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WFNGW: How the White House mistook a farcical spoof for “real news”

In ‘When Fast News Goes Wrong’, we expose the quirks of hyper-fast online news, reporting on premature conclusions, social media misfires and hoaxes taken at face value.

As President Trump is in the habit of pointing out, what he likes to brand as “fake news” can often be difficult to spot. So a large part of the administration’s communication strategy since he took office has been geared towards steering the public in a non-fake direction, both with blanket warnings like this…

… and with its recommendations of more trustworthy stories, which are published each morning on the White House blog, 1600 Daily (as in 1600 Pennsylvania Avenue), alongside updates on the president’s itinerary and other important Oval Office business of the day.

Despite the White House’s vigilant vetting of the media, though, it seems that fake news is so insidious that even stories that explicitly bill themselves as fake can slip through the net. Especially if you don’t read past the headline, as was apparently the case on 17th March, with the person who placed a link on 1600 Daily to a piece from The Washington Post entitled “Trump’s budget makes perfect sense and will fix America, and I will tell you why”. Those who clicked on the link would have quickly realised the article, by Post columnist Alexandra Petri, was a satirical response to Trump’s stringent proposal for the federal budget, officially announced the previous day.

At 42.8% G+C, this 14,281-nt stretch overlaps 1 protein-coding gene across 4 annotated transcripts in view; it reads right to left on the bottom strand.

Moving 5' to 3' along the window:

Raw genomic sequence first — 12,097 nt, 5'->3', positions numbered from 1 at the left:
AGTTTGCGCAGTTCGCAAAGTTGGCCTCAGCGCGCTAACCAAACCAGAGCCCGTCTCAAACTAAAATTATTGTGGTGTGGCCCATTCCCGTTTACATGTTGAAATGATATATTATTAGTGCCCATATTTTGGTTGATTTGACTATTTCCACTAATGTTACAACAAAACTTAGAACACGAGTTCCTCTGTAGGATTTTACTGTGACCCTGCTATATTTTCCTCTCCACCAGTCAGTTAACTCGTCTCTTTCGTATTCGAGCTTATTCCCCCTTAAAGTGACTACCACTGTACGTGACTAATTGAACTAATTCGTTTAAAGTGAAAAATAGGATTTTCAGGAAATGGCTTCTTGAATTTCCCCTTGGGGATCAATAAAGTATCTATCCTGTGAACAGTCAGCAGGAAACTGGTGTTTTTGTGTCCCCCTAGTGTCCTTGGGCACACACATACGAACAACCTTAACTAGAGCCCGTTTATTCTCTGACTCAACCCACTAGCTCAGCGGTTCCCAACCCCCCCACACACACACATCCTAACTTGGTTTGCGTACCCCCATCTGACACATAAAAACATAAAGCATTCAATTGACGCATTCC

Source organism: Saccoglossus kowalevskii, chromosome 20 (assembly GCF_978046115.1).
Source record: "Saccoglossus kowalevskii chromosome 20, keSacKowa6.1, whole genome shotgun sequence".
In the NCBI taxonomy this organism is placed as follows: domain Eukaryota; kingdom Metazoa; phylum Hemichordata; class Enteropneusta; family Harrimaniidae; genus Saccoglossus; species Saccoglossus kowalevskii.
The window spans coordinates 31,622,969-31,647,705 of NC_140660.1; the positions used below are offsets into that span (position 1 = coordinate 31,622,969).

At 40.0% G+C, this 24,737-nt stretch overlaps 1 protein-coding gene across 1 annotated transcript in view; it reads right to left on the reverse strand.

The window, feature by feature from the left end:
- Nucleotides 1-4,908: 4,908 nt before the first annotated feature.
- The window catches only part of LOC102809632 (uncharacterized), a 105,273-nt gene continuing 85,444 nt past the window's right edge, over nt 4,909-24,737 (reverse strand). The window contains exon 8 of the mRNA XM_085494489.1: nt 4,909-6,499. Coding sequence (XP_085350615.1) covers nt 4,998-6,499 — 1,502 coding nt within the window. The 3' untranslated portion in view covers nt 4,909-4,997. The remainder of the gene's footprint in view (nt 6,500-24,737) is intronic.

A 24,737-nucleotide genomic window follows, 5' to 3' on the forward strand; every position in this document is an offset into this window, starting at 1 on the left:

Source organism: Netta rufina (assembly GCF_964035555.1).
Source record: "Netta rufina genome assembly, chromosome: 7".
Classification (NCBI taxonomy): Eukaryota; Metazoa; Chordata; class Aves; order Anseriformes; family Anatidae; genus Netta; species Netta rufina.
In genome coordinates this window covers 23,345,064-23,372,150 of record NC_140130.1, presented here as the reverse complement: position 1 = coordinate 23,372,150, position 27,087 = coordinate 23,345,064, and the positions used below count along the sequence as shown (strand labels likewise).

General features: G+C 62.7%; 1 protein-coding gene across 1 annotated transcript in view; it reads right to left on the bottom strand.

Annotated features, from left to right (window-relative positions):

And it wasn’t particularly subtle satire at that. Petri’s first paragraph included the line: “Office of Management and Budget Director Mick Mulvaney has called it a ‘hard power budget’ which is, I think, the name of an exercise program where you eat only what you can catch, pump up your guns and then punch the impoverished in the face. This, conveniently, is also what the budget does.”

The parody went on to cite budget highlights such as “We are cutting the Supplemental Nutrition Program for Women, Infants and Children: Let them FIGHT for their meat or have NONE”, and concluded with the deliriously macho exultation: “RAW POWER! HARD RAW POWER GRRRRRR HISSS POW! It will be great.”

The link to Petri’s piece had been removed by lunchtime, but the slip-up had been circulating on Twitter since shortly after 9am. Petri’s response to her story’s brief elevation to “real news” encompassed both bemusement…

… and giddy professional pride:

Reflecting in the Post later that day, she summed up her bizarre spell as an administration-endorsed “Trusted News Source, just like Breitbart.com”: “This is 2017 in a nutshell: You start with what you think is obviously a joke, and then a few days later it is being sent out from the White House.”

 

A slower, more reflective type of journalism”
Creative Review

Jam-packed with information... a counterpoint to the speedy news feeds we've grown accustomed to”
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A leisurely (and contrary) look backwards over the previous three months”
The Telegraph

Quality, intelligence and inspiration: the trilogy that drives the makers of Delayed Gratification”
El Mundo

Refreshing... parries the rush of 24-hour news with 'slow journalism'”
The Telegraph

A very cool magazine... It's like if Greenland Sharks made a newspaper”
Qi podcast

The UK's second-best magazine” Ian Hislop
Editor, Private Eye
Private Eye Magazine

Perhaps we could all get used to this Delayed idea...”
BBC Radio 4 - Today Programme